Spiritual Connection vs Security -- Posted by hazzanmenes
Security can conflict with spirituality for the mentally ill
Workshop: Spiritual Connection vs Security for the Mentally Ill
The linkage between mental health and spirituality is strained by the current atmosphere of danger in North America. The impact of the security environment in mental health is not new inasmuch as war zones have been studied for many years. However, the recent violent events targeting churches and synagogues have made the task of identifying spiritual places with safety much more difficult. This workshop explores how the need for enhanced security at religious institutions impacts the interaction between mental health and spirituality. Based on the experience of the author, recommendations are suggested which require specific research to determine their efficacy.
Houses of worship have always been desirable places for those with some degree of mental illness due to the explicit values of compassion and care. Congregations have implemented various techniques to ease the effort of inclusion of those on the fringe into the mainstream.
As the Executive Director of Congregation Beth Shalom in Pittsburgh, the author had to address the impacts of the violent shooting at the Tree of Life synagogue a few blocks away. Beth Shalom welcomed the congregations impacted, and we had to address the needs of a community shocked by the events. Addressing those needs meant listening to the fears, and providing comfort and assurance that such an event would not happen again. This meant addressing the two aspects of security in a large institution: 1) the implementation of physical protection and emergency policies and 2) the communication of safety to engender the perception of safety. Such a task extends to my current role as chaplain in a Jewish nursing home and hospital as well.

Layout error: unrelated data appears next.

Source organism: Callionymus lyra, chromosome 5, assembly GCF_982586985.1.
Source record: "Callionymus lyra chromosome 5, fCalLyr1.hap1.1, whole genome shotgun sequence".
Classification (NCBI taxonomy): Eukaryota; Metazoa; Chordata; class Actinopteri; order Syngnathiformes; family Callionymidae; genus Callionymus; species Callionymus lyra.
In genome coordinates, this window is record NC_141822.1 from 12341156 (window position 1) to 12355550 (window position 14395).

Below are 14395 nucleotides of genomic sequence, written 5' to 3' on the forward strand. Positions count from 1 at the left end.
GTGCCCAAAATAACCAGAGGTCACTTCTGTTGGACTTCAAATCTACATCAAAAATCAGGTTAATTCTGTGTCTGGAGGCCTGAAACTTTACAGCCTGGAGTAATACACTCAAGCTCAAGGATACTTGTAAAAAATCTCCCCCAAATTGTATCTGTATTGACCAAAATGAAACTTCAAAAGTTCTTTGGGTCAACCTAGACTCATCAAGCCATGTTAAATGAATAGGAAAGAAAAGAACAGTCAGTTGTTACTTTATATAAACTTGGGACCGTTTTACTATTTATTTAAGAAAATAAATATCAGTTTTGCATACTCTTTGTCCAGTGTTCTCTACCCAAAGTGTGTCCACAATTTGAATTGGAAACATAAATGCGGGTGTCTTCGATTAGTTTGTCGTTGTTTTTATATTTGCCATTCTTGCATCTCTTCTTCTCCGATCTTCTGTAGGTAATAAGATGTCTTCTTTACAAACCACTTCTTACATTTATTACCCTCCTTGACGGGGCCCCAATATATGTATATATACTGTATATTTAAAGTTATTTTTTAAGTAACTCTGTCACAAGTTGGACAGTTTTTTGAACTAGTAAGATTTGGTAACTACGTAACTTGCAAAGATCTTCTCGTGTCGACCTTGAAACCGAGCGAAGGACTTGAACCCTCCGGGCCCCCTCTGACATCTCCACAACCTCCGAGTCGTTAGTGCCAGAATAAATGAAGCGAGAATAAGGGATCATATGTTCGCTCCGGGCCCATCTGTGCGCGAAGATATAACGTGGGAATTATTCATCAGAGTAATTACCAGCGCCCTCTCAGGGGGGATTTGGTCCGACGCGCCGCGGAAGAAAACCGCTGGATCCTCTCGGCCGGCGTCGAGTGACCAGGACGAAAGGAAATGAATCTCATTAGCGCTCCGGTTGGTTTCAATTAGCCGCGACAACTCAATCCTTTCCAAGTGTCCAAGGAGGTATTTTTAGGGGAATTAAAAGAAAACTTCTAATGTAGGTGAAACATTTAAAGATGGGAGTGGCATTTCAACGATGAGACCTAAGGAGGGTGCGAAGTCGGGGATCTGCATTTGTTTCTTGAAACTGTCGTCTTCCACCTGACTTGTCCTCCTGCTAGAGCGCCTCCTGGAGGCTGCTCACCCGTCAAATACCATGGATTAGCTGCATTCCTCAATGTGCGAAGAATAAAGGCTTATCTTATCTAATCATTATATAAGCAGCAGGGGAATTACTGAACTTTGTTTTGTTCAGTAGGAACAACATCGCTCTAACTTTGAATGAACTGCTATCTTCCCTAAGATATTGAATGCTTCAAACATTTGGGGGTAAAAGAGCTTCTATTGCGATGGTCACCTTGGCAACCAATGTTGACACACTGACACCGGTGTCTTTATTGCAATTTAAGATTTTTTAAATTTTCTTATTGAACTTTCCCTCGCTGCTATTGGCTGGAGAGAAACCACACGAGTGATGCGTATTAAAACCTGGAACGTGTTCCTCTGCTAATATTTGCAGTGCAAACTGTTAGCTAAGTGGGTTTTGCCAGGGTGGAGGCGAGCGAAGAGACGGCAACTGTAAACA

Enhanced security measures impact the mentally ill who are trying to be part of a community in a significant way. Physical changes present clear messages that the world is not safe. The "warm and welcoming" attitude that congregations like to promote is tempered by the presence of an armed guard, metal detectors, fewer entrances, bag searches, and frequent questioning.
In addition to the impact of an environment of fear on the mentally ill is the targeting of the mentally ill as perpetrators of the violence! (see August 4, 2019
Statement of APA President in Response to Mass Shootings in Texas, Ohio") See Lowe and Gale, https://www.cmhnetwork.org/wp-content/uploads/2018/09/The-Mental-Health-Consequences-of-Mass-Shootings.pdf (2017) This only makes it more difficult to welcome those with mental illness into the community.
Finally, the mentally ill and the mentally challenged are at risk of being the victims of violence if they fail to recognize the danger in a particular situation. The death of Cecil Rosenthal, employed by the author but attending services at Tree of Life, was all the more painful inasmuch as he would seek to protect others even with the sacrifice of his own life.
The question remains, how can security be enhanced while still embracing those people who need spiritual care the most?
Hazzan Rob Menes, Chaplain
Louis Brier Home and Hospital
1055 W. 41st Avenue